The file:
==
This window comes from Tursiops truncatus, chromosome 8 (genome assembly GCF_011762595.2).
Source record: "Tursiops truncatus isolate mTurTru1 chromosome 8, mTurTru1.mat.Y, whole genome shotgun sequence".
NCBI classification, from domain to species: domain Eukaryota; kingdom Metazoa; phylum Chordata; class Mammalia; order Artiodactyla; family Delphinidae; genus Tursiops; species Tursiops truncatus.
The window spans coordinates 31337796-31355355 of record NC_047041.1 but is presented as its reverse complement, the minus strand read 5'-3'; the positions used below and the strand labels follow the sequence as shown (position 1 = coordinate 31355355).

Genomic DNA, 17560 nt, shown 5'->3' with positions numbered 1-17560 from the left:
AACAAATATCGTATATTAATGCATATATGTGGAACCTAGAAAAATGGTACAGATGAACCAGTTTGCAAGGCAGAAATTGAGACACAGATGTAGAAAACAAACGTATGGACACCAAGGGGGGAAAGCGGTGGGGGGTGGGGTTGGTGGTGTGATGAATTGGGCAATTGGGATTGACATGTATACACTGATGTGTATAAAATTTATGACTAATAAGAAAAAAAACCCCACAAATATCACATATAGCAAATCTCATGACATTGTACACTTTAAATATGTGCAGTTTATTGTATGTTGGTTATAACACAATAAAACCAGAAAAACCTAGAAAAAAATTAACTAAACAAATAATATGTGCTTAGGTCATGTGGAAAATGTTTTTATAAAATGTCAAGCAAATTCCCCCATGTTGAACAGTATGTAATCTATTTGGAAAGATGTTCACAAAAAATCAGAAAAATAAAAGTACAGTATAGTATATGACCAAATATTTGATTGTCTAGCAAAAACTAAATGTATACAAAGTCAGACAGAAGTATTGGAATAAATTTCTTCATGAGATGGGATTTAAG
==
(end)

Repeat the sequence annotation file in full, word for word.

This window comes from Tursiops truncatus, chromosome 8 (genome assembly GCF_011762595.2).
Source record: "Tursiops truncatus isolate mTurTru1 chromosome 8, mTurTru1.mat.Y, whole genome shotgun sequence".
NCBI classification, from domain to species: domain Eukaryota; kingdom Metazoa; phylum Chordata; class Mammalia; order Artiodactyla; family Delphinidae; genus Tursiops; species Tursiops truncatus.
The window spans coordinates 31337796-31355355 of record NC_047041.1 but is presented as its reverse complement, the minus strand read 5'-3'; the positions used below and the strand labels follow the sequence as shown (position 1 = coordinate 31355355).

Genomic DNA, 17560 nt, shown 5'->3' with positions numbered 1-17560 from the left:
AACAAATATCGTATATTAATGCATATATGTGGAACCTAGAAAAATGGTACAGATGAACCAGTTTGCAAGGCAGAAATTGAGACACAGATGTAGAAAACAAACGTATGGACACCAAGGGGGGAAAGCGGTGGGGGGTGGGGTTGGTGGTGTGATGAATTGGGCAATTGGGATTGACATGTATACACTGATGTGTATAAAATTTATGACTAATAAGAAAAAAAACCCCACAAATATCACATATAGCAAATCTCATGACATTGTACACTTTAAATATGTGCAGTTTATTGTATGTTGGTTATAACACAATAAAACCAGAAAAACCTAGAAAAAAATTAACTAAACAAATAATATGTGCTTAGGTCATGTGGAAAATGTTTTTATAAAATGTCAAGCAAATTCCCCCATGTTGAACAGTATGTAATCTATTTGGAAAGATGTTCACAAAAAATCAGAAAAATAAAAGTACAGTATAGTATATGACCAAATATTTGATTGTCTAGCAAAAACTAAATGTATACAAAGTCAGACAGAAGTATTGGAATAAATTTCTTCATGAGATGGGATTTAAG